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/Film will be recapping and discussing each episode of the third season of Breaking Bad. A spoiler warning applies after the jump for the recaps and for the comments section. Meth heads welcome. For previous recaps, click here.

“You see I’ve been through the desert on a horse with no name. It felt good to be out of the rain.”

Walter White became a drug dealer to aggressively restore control over his life and the fate of his family after being diagnosed with cancer. The first two episodes of the third season have, unbeknownst to him, introduced a vengeful, eerily superstitious enemy spurred by this decision. It’s not the first time Walter White has faced violent opposition, but it’s the first time the severity has been emphasized using skulls, voodoo offerings, a black Mercedes, and a Ouija board. By now we’ve also learned to pay attention to episode titles, and “Caballo Sin Nombre,” or “Horse with No Name,” is no different.

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/Film will be recapping episodes for the third season of Breaking Bad, starting with last Sunday’s premiere. A spoiler warning applies after the jump for every recap and the comments section. Meth heads welcome. For previous write-ups on the second and third season of Breaking Bad, click here.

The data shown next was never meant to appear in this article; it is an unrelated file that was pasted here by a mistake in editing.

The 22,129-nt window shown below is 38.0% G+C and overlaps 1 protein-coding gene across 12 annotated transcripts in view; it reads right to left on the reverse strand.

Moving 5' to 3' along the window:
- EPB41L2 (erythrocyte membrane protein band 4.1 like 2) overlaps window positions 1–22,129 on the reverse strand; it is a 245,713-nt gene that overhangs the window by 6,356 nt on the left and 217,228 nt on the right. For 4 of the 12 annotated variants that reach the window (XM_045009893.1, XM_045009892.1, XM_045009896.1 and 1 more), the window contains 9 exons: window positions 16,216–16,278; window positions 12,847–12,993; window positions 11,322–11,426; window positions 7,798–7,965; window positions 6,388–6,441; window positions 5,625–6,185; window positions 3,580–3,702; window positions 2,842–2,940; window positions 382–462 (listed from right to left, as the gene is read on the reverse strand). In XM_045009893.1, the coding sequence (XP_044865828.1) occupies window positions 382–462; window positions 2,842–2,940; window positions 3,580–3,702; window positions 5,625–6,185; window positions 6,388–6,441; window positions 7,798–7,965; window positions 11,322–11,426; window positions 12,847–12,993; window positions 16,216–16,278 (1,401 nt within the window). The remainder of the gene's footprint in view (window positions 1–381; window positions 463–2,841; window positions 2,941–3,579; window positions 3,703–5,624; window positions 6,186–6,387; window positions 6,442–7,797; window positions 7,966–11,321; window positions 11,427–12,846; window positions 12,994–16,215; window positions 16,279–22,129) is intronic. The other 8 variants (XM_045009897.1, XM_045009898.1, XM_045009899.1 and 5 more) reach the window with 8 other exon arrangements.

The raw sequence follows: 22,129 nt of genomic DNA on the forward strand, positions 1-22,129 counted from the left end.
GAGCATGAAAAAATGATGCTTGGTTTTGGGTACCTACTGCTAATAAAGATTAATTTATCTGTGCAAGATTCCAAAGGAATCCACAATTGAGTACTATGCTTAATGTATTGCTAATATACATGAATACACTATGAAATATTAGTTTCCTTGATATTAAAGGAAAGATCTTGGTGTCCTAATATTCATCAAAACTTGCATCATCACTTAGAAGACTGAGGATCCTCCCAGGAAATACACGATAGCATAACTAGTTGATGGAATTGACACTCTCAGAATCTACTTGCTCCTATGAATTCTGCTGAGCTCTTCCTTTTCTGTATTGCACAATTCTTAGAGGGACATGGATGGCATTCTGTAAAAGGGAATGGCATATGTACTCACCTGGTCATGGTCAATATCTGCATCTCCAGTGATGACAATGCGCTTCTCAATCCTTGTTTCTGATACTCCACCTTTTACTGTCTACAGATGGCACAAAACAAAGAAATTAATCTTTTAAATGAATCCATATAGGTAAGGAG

Sunday’s premiere, entitled “No Mas,” was a subdued affair save for multiple homicides and a nightmarish undercurrent that ran throughout. Series creator, Vince Gilligan, didn’t feel the need for a time jump, so we find Walter White worse for wear in the aftermath of season two’s finale. Now sporting a much thicker goatee, it’s the first time in the series that he looks less like a cancer patient than a hardboiled criminal off The Wire. “No Mas” also marks the second ep directed by star Bryan Cranston and he immediately introduces us to a pair of nameless, relentless, and nearly identical thugs, shown above.

With no exposition, in minutes the duo comes to represent the unbelievable, escalating real life wrath of drug cartels in Mexico and these cartels’ common belief in the skull-headed deity of Santa Muerte. If you’re unfamiliar with the chaos happening in the country, check out this recent editorial by journalist Charles Bowden. Something tells us the third season of Breaking Bad will thoroughly address the gruesome “life is cheap” realities of Mexico’s drug trade, after foreshadowing them with the classic tortoise scene last year.

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